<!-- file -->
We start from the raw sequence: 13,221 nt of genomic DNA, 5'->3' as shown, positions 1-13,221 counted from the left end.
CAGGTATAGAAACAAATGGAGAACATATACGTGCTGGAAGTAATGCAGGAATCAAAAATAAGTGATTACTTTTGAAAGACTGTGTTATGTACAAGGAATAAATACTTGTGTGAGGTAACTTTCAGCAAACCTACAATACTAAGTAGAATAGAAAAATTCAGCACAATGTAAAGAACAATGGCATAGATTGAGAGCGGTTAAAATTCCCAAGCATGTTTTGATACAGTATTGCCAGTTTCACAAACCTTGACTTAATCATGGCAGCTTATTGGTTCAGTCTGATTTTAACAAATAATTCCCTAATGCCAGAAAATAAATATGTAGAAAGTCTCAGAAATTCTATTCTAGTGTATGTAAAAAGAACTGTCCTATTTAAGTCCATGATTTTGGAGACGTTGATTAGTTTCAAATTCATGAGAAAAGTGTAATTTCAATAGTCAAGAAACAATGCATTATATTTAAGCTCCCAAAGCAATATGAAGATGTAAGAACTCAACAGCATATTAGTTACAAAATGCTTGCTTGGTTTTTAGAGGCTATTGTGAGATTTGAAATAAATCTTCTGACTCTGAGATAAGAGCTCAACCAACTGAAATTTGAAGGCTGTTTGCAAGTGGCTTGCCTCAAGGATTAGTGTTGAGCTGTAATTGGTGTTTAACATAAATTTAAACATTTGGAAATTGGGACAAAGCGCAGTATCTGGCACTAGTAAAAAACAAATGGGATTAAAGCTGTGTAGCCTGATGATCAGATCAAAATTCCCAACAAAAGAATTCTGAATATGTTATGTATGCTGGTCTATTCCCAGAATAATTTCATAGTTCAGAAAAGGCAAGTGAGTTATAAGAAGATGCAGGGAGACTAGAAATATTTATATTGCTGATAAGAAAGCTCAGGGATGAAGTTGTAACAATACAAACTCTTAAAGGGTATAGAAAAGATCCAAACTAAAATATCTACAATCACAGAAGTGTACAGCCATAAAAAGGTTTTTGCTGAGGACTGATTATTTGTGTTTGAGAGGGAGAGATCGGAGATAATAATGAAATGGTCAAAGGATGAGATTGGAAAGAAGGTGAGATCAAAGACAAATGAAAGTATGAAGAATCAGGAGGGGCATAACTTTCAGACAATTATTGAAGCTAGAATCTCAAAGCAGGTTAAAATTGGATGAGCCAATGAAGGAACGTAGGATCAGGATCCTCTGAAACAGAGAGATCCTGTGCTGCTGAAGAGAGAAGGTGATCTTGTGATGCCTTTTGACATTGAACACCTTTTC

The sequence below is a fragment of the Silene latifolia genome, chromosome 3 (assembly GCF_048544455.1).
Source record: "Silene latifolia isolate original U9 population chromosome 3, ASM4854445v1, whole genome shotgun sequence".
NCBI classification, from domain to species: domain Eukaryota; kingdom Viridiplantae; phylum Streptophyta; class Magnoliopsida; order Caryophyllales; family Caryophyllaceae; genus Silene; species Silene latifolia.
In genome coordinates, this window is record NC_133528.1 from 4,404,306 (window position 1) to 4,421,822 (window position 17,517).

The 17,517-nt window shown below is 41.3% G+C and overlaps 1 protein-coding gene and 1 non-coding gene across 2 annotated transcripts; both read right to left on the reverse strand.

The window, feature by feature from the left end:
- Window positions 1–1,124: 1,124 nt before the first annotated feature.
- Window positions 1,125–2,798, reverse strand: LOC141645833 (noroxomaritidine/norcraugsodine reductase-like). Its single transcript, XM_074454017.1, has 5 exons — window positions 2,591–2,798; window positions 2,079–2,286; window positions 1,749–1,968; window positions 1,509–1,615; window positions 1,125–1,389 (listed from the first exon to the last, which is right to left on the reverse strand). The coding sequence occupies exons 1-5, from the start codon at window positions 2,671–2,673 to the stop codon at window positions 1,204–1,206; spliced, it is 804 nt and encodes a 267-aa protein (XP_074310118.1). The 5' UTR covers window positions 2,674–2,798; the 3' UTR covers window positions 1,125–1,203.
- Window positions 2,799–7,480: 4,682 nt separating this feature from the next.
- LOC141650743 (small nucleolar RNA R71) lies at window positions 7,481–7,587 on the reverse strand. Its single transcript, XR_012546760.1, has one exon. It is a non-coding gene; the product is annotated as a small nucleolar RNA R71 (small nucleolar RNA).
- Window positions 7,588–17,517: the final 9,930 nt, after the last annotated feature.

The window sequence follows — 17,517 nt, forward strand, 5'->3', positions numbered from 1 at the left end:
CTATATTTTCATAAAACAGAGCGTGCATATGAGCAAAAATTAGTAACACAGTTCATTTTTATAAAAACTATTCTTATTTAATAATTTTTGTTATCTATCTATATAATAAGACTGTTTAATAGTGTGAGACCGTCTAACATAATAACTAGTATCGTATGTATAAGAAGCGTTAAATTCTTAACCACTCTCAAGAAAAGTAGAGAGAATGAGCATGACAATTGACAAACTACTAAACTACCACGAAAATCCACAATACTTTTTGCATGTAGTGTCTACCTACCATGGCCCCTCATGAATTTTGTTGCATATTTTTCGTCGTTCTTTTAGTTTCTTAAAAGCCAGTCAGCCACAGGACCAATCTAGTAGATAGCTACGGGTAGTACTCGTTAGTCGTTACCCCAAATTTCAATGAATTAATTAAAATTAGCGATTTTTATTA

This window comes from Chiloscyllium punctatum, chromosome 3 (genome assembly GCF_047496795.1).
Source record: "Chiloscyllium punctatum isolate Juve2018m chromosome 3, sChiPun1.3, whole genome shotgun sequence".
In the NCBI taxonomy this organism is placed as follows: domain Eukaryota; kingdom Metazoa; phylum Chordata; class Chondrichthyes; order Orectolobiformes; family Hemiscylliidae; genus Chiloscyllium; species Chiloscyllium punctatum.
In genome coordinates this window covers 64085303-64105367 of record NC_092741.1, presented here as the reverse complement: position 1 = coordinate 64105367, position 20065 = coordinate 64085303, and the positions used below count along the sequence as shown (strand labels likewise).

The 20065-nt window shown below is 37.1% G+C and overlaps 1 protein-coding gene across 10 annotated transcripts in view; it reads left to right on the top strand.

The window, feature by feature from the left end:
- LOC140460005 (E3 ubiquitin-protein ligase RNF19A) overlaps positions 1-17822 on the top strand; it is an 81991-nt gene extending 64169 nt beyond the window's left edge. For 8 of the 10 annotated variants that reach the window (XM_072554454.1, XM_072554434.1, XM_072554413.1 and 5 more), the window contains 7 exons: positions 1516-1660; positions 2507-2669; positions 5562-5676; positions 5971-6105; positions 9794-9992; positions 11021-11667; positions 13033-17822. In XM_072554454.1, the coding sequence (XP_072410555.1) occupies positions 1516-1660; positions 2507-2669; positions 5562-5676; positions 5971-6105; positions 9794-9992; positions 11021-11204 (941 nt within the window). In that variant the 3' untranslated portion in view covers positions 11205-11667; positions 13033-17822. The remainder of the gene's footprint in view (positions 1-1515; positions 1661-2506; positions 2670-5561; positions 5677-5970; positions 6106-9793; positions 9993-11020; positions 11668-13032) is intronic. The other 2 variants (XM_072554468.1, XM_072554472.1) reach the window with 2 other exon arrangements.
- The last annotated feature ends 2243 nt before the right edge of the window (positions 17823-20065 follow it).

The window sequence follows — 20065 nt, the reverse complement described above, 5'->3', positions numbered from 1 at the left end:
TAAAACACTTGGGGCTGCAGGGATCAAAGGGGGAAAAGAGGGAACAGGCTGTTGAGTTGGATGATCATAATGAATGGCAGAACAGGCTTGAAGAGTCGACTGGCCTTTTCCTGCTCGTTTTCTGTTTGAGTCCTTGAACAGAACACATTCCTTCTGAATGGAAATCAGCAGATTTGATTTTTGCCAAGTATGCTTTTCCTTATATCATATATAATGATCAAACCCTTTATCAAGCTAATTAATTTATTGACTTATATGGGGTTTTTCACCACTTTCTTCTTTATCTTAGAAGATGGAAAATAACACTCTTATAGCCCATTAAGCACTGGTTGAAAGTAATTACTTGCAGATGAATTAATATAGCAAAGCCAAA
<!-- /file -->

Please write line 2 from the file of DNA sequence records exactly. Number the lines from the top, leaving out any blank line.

CAGGTATAGAAACAAATGGAGAACATATACGTGCTGGAAGTAATGCAGGAATCAAAAATAAGTGATTACTTTTGAAAGACTGTGTTATGTACAAGGAATAAATACTTGTGTGAGGTAACTTTCAGCAAACCTACAATACTAAGTAGAATAGAAAAATTCAGCACAATGTAAAGAACAATGGCATAGATTGAGAGCGGTTAAAATTCCCAAGCATGTTTTGATACAGTATTGCCAGTTTCACAAACCTTGACTTAATCATGGCAGCTTATTGGTTCAGTCTGATTTTAACAAATAATTCCCTAATGCCAGAAAATAAATATGTAGAAAGTCTCAGAAATTCTATTCTAGTGTATGTAAAAAGAACTGTCCTATTTAAGTCCATGATTTTGGAGACGTTGATTAGTTTCAAATTCATGAGAAAAGTGTAATTTCAATAGTCAAGAAACAATGCATTATATTTAAGCTCCCAAAGCAATATGAAGATGTAAGAACTCAACAGCATATTAGTTACAAAATGCTTGCTTGGTTTTTAGAGGCTATTGTGAGATTTGAAATAAATCTTCTGACTCTGAGATAAGAGCTCAACCAACTGAAATTTGAAGGCTGTTTGCAAGTGGCTTGCCTCAAGGATTAGTGTTGAGCTGTAATTGGTGTTTAACATAAATTTAAACATTTGGAAATTGGGACAAAGCGCAGTATCTGGCACTAGTAAAAAACAAATGGGATTAAAGCTGTGTAGCCTGATGATCAGATCAAAATTCCCAACAAAAGAATTCTGAATATGTTATGTATGCTGGTCTATTCCCAGAATAATTTCATAGTTCAGAAAAGGCAAGTGAGTTATAAGAAGATGCAGGGAGACTAGAAATATTTATATTGCTGATAAGAAAGCTCAGGGATGAAGTTGTAACAATACAAACTCTTAAAGGGTATAGAAAAGATCCAAACTAAAATATCTACAATCACAGAAGTGTACAGCCATAAAAAGGTTTTTGCTGAGGACTGATTATTTGTGTTTGAGAGGGAGAGATCGGAGATAATAATGAAATGGTCAAAGGATGAGATTGGAAAGAAGGTGAGATCAAAGACAAATGAAAGTATGAAGAATCAGGAGGGGCATAACTTTCAGACAATTATTGAAGCTAGAATCTCAAAGCAGGTTAAAATTGGATGAGCCAATGAAGGAACGTAGGATCAGGATCCTCTGAAACAGAGAGATCCTGTGCTGCTGAAGAGAGAAGGTGATCTTGTGATGCCTTTTGACATTGAACACCTTTTC